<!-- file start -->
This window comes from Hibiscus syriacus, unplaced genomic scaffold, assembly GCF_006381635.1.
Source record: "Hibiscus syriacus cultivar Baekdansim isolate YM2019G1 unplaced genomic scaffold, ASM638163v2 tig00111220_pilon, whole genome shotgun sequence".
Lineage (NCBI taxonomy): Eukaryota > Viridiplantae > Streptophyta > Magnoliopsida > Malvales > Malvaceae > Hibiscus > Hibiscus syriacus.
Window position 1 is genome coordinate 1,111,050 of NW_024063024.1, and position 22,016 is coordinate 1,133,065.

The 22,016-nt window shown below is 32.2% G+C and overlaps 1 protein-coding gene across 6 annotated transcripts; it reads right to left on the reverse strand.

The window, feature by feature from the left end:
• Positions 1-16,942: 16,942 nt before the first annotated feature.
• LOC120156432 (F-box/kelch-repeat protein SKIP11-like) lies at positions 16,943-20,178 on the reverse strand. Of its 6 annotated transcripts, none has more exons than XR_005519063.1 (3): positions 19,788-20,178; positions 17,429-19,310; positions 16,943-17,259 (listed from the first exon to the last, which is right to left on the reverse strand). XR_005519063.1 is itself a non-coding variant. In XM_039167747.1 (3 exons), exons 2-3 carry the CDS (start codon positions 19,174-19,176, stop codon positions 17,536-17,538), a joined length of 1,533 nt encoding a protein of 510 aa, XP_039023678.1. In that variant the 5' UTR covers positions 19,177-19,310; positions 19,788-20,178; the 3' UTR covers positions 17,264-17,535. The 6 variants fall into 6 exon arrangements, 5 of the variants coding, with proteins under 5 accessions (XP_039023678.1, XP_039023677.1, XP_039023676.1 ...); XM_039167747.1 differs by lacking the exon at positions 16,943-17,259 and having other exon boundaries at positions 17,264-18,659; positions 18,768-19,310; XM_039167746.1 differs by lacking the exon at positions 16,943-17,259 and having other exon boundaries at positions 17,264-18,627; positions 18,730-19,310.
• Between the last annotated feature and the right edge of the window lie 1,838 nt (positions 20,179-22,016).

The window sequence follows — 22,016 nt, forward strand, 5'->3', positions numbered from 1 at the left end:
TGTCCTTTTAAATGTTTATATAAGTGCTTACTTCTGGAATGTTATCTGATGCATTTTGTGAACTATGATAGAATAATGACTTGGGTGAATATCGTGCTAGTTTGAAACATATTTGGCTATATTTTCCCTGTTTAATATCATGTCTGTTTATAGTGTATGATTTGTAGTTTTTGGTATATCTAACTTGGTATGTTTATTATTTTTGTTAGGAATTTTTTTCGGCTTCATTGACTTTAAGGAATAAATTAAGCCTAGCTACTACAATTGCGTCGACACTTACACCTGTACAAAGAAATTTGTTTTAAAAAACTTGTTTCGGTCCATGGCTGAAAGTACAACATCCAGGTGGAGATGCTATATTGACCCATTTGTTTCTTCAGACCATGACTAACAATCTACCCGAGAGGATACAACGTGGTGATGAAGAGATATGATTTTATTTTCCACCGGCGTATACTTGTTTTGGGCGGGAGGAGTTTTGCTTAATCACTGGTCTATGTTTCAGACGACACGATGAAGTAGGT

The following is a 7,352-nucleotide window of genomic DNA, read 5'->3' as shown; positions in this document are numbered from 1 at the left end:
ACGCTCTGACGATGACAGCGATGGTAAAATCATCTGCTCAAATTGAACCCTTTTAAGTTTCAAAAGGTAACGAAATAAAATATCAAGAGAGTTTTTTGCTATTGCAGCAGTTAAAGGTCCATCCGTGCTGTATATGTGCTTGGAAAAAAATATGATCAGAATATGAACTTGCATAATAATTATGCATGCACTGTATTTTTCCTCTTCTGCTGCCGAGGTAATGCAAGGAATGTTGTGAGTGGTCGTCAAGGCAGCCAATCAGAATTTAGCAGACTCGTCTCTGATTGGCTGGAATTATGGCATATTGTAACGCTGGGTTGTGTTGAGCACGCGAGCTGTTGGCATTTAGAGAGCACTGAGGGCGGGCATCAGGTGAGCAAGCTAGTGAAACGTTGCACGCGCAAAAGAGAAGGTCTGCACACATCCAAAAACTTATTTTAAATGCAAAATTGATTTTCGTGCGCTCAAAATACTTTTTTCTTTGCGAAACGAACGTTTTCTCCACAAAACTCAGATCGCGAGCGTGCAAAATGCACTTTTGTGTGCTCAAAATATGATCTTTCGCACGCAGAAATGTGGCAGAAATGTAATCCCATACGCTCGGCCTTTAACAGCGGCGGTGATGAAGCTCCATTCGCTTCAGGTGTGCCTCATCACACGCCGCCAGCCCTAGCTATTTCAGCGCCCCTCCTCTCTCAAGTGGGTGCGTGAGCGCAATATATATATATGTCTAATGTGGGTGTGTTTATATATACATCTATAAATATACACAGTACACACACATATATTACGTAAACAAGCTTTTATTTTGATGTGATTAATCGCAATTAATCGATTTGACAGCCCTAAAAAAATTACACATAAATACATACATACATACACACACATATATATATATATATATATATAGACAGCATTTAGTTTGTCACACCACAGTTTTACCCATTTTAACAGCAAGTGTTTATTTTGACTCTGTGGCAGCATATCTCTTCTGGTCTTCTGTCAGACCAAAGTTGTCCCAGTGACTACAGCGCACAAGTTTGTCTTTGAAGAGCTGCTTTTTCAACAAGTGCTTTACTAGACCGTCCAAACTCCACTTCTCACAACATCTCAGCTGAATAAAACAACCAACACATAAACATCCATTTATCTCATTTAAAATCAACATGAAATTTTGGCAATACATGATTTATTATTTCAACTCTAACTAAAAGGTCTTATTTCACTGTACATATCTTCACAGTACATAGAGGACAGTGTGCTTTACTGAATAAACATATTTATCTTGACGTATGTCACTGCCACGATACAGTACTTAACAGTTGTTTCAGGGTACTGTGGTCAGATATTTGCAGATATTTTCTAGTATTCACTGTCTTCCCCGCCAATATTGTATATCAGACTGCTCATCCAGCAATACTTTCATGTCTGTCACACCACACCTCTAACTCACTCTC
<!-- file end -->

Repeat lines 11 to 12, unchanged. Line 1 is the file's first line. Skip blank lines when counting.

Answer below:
TGTCCTTTTAAATGTTTATATAAGTGCTTACTTCTGGAATGTTATCTGATGCATTTTGTGAACTATGATAGAATAATGACTTGGGTGAATATCGTGCTAGTTTGAAACATATTTGGCTATATTTTCCCTGTTTAATATCATGTCTGTTTATAGTGTATGATTTGTAGTTTTTGGTATATCTAACTTGGTATGTTTATTATTTTTGTTAGGAATTTTTTTCGGCTTCATTGACTTTAAGGAATAAATTAAGCCTAGCTACTACAATTGCGTCGACACTTACACCTGTACAAAGAAATTTGTTTTAAAAAACTTGTTTCGGTCCATGGCTGAAAGTACAACATCCAGGTGGAGATGCTATATTGACCCATTTGTTTCTTCAGACCATGACTAACAATCTACCCGAGAGGATACAACGTGGTGATGAAGAGATATGATTTTATTTTCCACCGGCGTATACTTGTTTTGGGCGGGAGGAGTTTTGCTTAATCACTGGTCTATGTTTCAGACGACACGATGAAGTAGGT

The following is a 7,352-nucleotide window of genomic DNA, read 5'->3' as shown; positions in this document are numbered from 1 at the left end: